This is the end. Where has the two weeks gone? It started a little slowly, with much negativity – drugs controversies, political crises, organisational difficulties, low expectations, and an underwhelming start by Team GB. All a little lukewarm, until Team GB won their first gold medal with Adam Peaty in the 100m breaststroke, and then whoosh! The medal rush began. And kept going. And kept going. Through Sensational Sunday and Triumphant Tuesday, and every other day, the medals kept coming. Shock golds – Max Whitlock on floor in the gymnastics, the GB women’s hockey team, Joe Clarke in the canoe slalom; surprise silvers – Bryony Page in the trampoline, Jack Laugher in the diving; gritty bronzes – Sophie Hitchings in the hammer, Nile Wilson on high bar in the gymnastics, to go with the expected favourites delivering in style – Adam Peaty, Andy Murray, golden couple Laura and Jason in the track cycling, Jade Jones in the taekwando, Alastair Brownlee in the triathlon and of course, the peerless Mo Farah in the 5k and 10k. Suddenly, there was the almost unthinkable possibility of challenging powerhouse China for second place in the medals table. Anyone who had sat through the miserly return from Atlanta 1996 of just 15 medals and a mere 1 gold probably thought they were dreaming.
Today, official confirmation that Britain will finish second in the medals table above China with 27 gold and 66 medals in total. Hurray! No post-London hangover for Team GB. We are also the first host nation to have increased their medal haul at the following Games. We like to think of ourselves as pioneers. And we have still got a medal to come. Gold, I hope. Just to reinforce our position as the second best nation at these Games. Nice to see GB as heroic winners for a change rather than plucky losers. I hope with these Games that is a narrative that has changed forever. We are kinda good at winning. It suits us well.
Rhythmic Gymnastics: It is stunning to watch, but is it sport? I think not. A bunch of thin, pretty, dainty girlies in heavy make up and skimpy costumes jiggling to music reinforces every negative stereotype about women and trivialises women’s sport. Also, why is it allowed when it is a women only sport? Sexism works both ways. A sport should not be in the Olympics if both genders don’t compete in it. No one would accept a men only sport in this day and age, so why does the Olympics accept women only sports such as rhythmic gymnastics and synchronised swimming?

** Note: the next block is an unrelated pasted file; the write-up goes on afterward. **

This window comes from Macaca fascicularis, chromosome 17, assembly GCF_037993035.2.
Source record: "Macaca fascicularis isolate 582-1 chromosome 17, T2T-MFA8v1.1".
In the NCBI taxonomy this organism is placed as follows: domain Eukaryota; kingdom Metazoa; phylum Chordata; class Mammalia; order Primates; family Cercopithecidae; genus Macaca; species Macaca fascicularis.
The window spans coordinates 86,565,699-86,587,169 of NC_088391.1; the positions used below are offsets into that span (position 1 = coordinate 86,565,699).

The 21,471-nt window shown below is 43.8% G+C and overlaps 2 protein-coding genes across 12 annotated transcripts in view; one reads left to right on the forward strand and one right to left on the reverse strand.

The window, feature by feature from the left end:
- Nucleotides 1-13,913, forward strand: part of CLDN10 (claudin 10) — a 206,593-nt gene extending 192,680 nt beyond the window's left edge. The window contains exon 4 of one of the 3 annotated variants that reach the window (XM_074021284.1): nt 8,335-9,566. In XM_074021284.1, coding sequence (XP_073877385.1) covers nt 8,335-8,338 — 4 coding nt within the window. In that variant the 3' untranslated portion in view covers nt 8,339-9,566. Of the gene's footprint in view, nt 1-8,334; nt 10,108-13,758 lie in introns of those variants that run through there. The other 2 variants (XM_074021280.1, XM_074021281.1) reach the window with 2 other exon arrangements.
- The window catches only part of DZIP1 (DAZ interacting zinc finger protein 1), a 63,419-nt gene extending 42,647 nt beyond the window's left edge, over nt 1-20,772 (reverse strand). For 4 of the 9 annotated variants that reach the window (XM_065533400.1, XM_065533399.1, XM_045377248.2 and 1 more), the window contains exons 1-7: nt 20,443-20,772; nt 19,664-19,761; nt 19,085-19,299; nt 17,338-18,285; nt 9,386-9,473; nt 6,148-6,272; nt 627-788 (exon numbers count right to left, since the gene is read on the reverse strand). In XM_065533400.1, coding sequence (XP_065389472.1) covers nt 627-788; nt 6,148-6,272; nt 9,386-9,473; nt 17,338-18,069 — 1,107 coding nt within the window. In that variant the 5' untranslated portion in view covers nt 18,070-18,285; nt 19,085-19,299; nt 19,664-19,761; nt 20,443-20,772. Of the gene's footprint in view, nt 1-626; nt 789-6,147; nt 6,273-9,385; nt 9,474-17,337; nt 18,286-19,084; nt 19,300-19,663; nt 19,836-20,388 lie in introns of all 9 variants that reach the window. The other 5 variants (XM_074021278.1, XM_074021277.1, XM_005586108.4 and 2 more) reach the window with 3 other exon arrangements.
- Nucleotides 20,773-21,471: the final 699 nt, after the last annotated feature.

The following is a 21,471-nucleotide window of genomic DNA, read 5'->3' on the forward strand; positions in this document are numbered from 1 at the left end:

Boxing: This was it. The last chance. Team GB’s final shot at Olympic gold in Rio 2016. There have been a lot of shots, 27 to be exact. Could Joe Joyce, artist, academic and sometime super heavy weight boxer, win Team GB their last, 28th gold medal? It was going to be a tough ask beating the reigning world champion, Tony Yoka of France. But Team GB have overachieved for the last two weeks. We have overachieved to finish ahead of China in the medals table. So why couldn’t our boy Joe overachieve in the boxing ring?
Joe was at him right from the start, getting him with a couple of right jabs. But there is that dodgy judging system. Two judges of three had Yoka in front after the first round. Really, would Joe be allowed to win this unless he knocked his opponent out? Just knock him out, Joe, just knock him out. It’s the only way you are going to win. Round 2 was across the board for Yoka. This did not look good. So confident was the Frenchman, by round 3 he was showboating. He looked fleeter of foot throughout, and though Joe was scoring 10s for effort, his numerous shots weren’t penetrating as much as the fewer but more accurate shots of the Frenchman. A final gold medal was not to be, but what an incredible effort, and it was still one more medal to add to our final total.
Team GB – G 27 S 23 B 17 Total: 67
Team GB – take a bow.